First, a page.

How to be remembered

You probably know a song that makes you think of someone sweet or important in your life. Unless you’re tone deaf. But, if you’re tone deaf, then you wouldn’t be reading a music blog.

Well, except my dad. He was probably tone deaf, and he still read my blog.

My dad had helped plant a tree beside my grandma’s house when he was in his teens, and in recent years, it had grown taller than the house itself and the leaves had gotten a little unruly.

The last time I went to my grandma’s house, the tree was gone. It was chopped into tiny logs to heat my cousin’s house. It’s an important task, and I got to stay in her basement without freezing, because of the mighty tree.

It doesn’t affect me as much as a piece of music that would remind me of my dad.

The other day, I wanted to learn a song that my dad used to like, but after listening to it on the piano, I sat there and simply couldn’t play piano at all.

In a study at the University of Newcastle in Australia, researchers used pop music to help people with brain injuries recall memories, and the brain scans saw entire neural networks light up from listening to this music.

The triggered memories are often vivid or emotional, which explains why listening to music affects me more than seeing my dad’s belongings. I went to that pier with my dad in the photo above.

I discovered that it’s hard to concentrate on his songs long enough to learn to play them, but I still love them a lot. I can play around 10 seconds of the intro.

Music triggers a lot of memories, and a great way for someone to remember you is when you share a meaningful piece of music with them. Then they’ll think of you, when they hear the music.

This is a long-winded way to say that I’m trying really hard.

I want to remember him and celebrate his memory and I don’t see why we can’t celebrate him when we visit his gravestone. We’re not supposed to wear red, which is a joyous colour in chinese culture. I’m grateful I got to know him.

I also think it’s a bit hard to visit the gravestone if I don’t think he’s underneath there anymore. We go there as a gesture, I think. At least, I do.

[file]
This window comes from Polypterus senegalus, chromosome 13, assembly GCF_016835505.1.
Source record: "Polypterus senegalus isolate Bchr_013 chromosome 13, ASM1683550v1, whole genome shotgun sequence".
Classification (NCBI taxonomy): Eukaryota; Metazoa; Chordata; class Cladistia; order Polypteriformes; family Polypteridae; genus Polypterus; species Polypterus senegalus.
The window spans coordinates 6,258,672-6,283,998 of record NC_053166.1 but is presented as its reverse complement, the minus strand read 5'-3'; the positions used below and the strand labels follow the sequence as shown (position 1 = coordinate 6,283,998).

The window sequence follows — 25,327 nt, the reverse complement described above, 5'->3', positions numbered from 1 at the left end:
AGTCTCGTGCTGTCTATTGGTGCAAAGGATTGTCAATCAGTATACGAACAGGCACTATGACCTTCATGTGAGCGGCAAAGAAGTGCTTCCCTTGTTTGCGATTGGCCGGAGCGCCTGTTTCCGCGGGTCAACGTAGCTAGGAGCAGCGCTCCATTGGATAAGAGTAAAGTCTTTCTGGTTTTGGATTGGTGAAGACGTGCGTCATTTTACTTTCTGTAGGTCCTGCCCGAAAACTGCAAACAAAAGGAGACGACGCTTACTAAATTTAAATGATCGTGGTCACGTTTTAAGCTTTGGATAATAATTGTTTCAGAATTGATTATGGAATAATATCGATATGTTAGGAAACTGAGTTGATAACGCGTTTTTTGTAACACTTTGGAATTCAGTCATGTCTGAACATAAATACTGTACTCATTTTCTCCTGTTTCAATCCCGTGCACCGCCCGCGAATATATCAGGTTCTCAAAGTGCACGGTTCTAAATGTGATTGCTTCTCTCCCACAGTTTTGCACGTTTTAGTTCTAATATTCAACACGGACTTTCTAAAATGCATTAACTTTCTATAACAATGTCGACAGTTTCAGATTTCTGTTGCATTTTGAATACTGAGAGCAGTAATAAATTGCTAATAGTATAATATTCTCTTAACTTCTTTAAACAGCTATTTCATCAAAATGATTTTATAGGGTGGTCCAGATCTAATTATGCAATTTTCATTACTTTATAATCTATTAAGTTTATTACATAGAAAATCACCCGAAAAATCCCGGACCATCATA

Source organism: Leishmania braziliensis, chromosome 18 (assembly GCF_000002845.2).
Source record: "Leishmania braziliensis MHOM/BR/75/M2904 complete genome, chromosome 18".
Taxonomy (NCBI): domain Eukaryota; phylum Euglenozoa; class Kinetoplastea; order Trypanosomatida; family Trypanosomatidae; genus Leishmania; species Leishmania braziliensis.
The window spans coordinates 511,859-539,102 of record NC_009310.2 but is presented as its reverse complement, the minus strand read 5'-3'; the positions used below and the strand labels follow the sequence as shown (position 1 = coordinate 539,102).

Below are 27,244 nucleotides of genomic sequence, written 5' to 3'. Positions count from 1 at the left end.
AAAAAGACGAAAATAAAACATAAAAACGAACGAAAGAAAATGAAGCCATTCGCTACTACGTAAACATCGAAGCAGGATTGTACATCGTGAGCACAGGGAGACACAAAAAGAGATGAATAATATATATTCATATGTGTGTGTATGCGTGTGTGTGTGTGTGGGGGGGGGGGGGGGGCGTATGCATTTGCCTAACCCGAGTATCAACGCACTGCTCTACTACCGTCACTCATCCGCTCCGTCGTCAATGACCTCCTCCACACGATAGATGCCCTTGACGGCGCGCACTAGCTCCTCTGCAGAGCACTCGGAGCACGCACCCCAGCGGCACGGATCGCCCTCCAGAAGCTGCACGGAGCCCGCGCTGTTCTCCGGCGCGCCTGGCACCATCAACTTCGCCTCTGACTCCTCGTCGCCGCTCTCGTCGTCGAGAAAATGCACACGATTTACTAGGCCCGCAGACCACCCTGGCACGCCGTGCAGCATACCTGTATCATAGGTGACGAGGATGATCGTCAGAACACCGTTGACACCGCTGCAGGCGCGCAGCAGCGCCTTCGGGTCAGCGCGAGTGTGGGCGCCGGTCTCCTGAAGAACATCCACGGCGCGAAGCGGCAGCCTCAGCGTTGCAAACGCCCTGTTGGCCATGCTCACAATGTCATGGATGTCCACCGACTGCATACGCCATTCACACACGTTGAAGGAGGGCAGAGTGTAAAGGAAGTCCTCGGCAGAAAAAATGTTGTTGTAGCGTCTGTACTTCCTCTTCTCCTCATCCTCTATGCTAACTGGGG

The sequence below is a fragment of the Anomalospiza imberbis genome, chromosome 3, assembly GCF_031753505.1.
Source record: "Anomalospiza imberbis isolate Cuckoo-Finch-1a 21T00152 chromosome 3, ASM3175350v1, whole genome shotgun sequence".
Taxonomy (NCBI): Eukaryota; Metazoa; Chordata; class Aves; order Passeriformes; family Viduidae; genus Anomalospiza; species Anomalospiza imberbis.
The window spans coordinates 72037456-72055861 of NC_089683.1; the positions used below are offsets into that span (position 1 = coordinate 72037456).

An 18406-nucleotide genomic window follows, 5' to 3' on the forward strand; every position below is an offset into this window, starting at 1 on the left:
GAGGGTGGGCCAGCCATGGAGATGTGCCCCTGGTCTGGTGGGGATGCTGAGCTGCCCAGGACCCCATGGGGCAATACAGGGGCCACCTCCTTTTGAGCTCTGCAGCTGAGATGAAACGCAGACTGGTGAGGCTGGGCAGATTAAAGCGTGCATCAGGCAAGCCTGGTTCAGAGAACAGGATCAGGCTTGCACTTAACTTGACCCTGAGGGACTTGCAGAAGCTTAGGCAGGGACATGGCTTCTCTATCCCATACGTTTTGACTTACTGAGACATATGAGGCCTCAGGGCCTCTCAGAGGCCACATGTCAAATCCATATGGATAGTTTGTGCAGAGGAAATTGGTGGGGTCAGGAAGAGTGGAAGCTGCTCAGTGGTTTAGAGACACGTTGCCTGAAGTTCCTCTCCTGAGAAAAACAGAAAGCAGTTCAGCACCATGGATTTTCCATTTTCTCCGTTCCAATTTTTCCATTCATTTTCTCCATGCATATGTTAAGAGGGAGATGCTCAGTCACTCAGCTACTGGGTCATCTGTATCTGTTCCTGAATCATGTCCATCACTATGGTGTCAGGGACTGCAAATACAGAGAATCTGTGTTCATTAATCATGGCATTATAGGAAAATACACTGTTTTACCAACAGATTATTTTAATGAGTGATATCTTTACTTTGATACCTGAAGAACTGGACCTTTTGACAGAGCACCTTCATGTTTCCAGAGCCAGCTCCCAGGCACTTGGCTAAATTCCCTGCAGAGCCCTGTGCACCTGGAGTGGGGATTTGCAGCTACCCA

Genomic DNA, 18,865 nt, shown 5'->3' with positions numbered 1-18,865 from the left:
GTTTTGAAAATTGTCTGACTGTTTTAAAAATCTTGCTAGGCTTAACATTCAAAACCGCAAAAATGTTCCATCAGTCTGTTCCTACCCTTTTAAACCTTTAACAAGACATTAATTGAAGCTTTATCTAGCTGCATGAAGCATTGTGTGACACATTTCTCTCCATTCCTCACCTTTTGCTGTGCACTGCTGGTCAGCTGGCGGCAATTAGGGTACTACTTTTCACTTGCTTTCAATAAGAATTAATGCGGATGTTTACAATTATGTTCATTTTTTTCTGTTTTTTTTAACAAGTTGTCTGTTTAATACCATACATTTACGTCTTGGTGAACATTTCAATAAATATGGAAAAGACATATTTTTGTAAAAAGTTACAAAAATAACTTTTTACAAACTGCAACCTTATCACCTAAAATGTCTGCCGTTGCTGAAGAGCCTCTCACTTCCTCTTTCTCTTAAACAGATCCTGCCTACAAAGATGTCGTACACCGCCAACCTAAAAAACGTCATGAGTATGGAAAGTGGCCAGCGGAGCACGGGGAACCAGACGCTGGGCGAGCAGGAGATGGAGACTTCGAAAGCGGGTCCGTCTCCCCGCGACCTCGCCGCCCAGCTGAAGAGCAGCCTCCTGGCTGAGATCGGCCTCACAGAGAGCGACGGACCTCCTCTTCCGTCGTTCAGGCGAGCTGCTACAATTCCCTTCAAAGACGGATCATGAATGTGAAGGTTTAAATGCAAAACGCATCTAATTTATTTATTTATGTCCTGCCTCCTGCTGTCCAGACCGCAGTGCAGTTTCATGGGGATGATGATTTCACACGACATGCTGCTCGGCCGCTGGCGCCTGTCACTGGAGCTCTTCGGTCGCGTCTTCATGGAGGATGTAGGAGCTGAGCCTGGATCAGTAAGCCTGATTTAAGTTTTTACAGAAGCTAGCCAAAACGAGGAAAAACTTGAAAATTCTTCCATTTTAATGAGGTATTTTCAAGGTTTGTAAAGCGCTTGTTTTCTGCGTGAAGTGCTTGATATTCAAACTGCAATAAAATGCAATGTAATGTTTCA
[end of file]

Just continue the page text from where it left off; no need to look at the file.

But, what do I know?

All I know is that he lives when I play piano. When I hear his music.

I almost expect him to peek his head inside my piano practice room again. Almost.

6 Comments


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6 Comments

  • Reply Susan January 6, 2019 at 7:36 am

    Beautiful thoughts, Grace. There is a section of my favorite Chopin piece that makes me think of a man who was like a father to me. He was a boss, a mentor and a lovely friend. I was with him the last days of his life when he was dying from cancer. When he died, I felt it and called his house. His wife and oldest son were by his side and were too emotional to speak to me. I understood, I just knew he was gone.

    I’m told that when I play that section of music, it is different and more expressive. That’s because he is with me in my heart whenever I play it. I love playing it and keeping him alive in my heart and music. I can play it without tears now, but rather with love and affection. There isn’t an empty place in my heart for him, but a special, warm place. I know you will find that peace too.

    • Reply Grace Lam January 7, 2019 at 5:34 pm

      Thank you, Susan. I’ve read your comment a few times and it’s heartwarming to know that you’re in a better place. For me, it’s peaceful sometimes. I’m getting there.

  • Reply Ike January 6, 2019 at 8:30 am

    I enjoyed reading your article Grace, it was at once poignant and sad, a reminder of losing loved ones, but also nostalgic and heartwarming as we remember the times we shared with them

    • Reply Grace Lam January 7, 2019 at 5:35 pm

      Thank you, Ike. There are good days, and less-good days.

  • Reply Cathy Therrien January 6, 2019 at 9:02 am

    Grace, my father, who passed away almost 3 years ago, was a wonderful pianist. He and I shared a special bond through our love of piano and in his last couple years (after my Mom had died) he and I spent many hours together listening to music. At age 92, and 98% blind he could still sit at his Clavinova and Play beautifully. Playing piano can be great therapy and helped me through the grieving process when I lost him. The first song I learned then was one of his favorites – The Nearness of You. For a long time I couldn’t get through the piece without crying, but now when I play it I feel him with me, almost like he’s giving me a hug. I cherish my memories of him, but like you, they are triggered more by music than his belongings.

    • Reply Grace Lam January 7, 2019 at 5:43 pm

      When my dad first passed away, I tried to use music to forget the world… to focus on the one thing that wasn’t terrifying and lonely. But now, sometimes, I use it to remember, to think about the past. I can’t make up my mind if I want to remember or forget, and sometimes I just play without thinking.

      Your father gave you a great gift of music, Cathy, and he would be proud that you’re still playing.

    What do you think?

    6 Comments